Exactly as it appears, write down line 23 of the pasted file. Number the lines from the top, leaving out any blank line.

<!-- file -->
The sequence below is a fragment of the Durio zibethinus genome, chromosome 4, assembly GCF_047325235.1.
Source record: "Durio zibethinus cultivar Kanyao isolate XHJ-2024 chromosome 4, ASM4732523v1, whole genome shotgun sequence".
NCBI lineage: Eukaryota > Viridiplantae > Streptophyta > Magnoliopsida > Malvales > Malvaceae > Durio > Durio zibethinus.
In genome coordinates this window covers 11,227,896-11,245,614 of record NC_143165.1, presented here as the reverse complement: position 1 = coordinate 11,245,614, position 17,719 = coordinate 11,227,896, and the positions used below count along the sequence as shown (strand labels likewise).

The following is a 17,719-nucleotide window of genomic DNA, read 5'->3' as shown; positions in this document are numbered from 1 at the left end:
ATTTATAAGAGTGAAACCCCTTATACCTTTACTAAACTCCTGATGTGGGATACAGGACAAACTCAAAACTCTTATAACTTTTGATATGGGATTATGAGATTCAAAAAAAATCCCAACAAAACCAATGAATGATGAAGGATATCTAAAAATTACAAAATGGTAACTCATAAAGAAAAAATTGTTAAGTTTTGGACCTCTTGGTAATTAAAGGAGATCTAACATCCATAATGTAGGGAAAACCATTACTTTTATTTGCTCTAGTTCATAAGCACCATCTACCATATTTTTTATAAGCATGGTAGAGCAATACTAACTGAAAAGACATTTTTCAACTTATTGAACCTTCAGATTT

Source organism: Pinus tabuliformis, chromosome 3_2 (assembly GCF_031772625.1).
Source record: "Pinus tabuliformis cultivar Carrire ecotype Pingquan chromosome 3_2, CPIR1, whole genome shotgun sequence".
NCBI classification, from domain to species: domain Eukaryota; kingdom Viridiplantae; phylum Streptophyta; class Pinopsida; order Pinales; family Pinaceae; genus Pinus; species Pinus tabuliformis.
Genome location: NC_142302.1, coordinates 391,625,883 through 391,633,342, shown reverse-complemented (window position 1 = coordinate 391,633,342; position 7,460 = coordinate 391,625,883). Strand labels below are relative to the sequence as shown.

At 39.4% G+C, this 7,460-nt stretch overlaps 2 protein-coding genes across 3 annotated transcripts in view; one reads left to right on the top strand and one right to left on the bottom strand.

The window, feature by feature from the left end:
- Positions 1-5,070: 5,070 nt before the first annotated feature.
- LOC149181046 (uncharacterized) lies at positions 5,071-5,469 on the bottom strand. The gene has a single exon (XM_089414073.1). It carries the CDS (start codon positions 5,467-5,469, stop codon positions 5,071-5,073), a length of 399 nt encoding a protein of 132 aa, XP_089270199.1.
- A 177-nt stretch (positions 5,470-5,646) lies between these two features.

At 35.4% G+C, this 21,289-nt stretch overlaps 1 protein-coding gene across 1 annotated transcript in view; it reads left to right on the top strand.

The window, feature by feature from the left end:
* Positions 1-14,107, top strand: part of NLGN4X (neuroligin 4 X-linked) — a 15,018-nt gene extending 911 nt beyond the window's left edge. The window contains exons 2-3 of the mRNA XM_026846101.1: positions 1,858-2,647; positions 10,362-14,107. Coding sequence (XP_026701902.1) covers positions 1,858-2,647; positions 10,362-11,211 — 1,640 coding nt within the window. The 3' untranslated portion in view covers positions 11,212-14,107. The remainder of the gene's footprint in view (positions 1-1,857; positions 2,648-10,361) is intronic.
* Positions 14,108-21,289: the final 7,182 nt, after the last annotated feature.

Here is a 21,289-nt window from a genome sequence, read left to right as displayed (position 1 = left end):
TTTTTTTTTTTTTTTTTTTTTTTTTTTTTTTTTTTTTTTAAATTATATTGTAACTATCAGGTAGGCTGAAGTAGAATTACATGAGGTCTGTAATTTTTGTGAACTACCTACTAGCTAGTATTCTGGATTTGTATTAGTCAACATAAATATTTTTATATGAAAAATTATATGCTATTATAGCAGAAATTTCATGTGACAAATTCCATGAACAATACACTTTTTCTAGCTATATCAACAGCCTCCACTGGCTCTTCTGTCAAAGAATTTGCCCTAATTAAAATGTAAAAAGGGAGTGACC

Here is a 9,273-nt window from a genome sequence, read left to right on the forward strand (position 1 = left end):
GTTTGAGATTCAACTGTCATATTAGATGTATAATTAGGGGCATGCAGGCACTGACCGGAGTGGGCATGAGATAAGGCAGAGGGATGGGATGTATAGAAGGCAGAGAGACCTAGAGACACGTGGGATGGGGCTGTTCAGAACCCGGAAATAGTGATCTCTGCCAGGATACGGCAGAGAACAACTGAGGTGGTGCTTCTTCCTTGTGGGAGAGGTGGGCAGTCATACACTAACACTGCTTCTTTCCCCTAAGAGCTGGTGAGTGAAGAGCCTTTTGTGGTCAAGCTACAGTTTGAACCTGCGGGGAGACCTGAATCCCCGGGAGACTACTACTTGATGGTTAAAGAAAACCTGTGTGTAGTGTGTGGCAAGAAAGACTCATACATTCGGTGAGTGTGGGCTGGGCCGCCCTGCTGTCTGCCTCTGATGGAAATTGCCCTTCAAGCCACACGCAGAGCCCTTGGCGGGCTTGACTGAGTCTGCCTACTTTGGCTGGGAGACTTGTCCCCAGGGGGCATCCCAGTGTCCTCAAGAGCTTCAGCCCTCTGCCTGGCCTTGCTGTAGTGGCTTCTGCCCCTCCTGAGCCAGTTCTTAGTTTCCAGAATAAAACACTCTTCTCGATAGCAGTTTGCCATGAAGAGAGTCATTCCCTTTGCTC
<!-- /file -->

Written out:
GTTTGAGATTCAACTGTCATATTAGATGTATAATTAGGGGCATGCAGGCACTGACCGGAGTGGGCATGAGATAAGGCAGAGGGATGGGATGTATAGAAGGCAGAGAGACCTAGAGACACGTGGGATGGGGCTGTTCAGAACCCGGAAATAGTGATCTCTGCCAGGATACGGCAGAGAACAACTGAGGTGGTGCTTCTTCCTTGTGGGAGAGGTGGGCAGTCATACACTAACACTGCTTCTTTCCCCTAAGAGCTGGTGAGTGAAGAGCCTTTTGTGGTCAAGCTACAGTTTGAACCTGCGGGGAGACCTGAATCCCCGGGAGACTACTACTTGATGGTTAAAGAAAACCTGTGTGTAGTGTGTGGCAAGAAAGACTCATACATTCGGTGAGTGTGGGCTGGGCCGCCCTGCTGTCTGCCTCTGATGGAAATTGCCCTTCAAGCCACACGCAGAGCCCTTGGCGGGCTTGACTGAGTCTGCCTACTTTGGCTGGGAGACTTGTCCCCAGGGGGCATCCCAGTGTCCTCAAGAGCTTCAGCCCTCTGCCTGGCCTTGCTGTAGTGGCTTCTGCCCCTCCTGAGCCAGTTCTTAGTTTCCAGAATAAAACACTCTTCTCGATAGCAGTTTGCCATGAAGAGAGTCATTCCCTTTGCTC